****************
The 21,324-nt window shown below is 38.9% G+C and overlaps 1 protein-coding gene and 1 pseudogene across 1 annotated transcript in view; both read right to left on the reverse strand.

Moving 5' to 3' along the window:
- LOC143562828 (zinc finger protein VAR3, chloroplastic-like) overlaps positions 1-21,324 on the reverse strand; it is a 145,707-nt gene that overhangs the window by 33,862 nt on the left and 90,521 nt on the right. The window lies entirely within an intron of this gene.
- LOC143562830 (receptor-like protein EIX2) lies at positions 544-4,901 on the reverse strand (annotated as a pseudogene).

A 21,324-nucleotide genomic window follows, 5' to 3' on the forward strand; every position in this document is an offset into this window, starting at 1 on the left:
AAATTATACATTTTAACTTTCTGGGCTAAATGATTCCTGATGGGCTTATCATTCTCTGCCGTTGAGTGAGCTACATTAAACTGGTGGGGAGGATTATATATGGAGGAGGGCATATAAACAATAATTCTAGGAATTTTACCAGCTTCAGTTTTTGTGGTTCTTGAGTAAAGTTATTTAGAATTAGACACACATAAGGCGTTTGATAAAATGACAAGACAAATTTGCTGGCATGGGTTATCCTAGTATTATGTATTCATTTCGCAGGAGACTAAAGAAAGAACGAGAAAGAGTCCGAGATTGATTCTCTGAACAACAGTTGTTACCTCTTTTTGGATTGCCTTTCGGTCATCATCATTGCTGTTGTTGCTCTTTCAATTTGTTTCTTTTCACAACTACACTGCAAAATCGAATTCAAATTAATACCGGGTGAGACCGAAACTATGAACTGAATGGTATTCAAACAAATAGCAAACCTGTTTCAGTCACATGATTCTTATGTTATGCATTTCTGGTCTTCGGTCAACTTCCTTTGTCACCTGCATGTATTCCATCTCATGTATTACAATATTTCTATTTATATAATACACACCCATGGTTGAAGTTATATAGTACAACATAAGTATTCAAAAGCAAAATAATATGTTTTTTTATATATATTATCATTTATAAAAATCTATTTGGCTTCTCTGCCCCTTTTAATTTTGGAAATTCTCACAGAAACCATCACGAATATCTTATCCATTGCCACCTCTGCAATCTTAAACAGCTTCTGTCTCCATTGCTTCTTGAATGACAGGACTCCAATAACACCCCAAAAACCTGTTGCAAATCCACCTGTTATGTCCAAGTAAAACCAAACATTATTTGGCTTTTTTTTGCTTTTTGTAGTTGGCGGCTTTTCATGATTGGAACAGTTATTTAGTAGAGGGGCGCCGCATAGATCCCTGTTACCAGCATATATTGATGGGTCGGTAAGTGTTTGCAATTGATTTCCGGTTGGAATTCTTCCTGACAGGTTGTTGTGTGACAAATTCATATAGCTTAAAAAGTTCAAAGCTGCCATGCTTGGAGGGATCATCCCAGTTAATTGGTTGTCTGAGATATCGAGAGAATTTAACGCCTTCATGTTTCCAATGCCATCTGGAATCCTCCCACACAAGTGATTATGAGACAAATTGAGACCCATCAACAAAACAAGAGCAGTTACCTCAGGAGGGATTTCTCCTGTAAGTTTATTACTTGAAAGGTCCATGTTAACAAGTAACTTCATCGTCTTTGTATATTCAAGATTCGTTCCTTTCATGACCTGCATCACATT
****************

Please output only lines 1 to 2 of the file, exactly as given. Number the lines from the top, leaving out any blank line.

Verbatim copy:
The 21,324-nt window shown below is 38.9% G+C and overlaps 1 protein-coding gene and 1 pseudogene across 1 annotated transcript in view; both read right to left on the reverse strand.

Moving 5' to 3' along the window: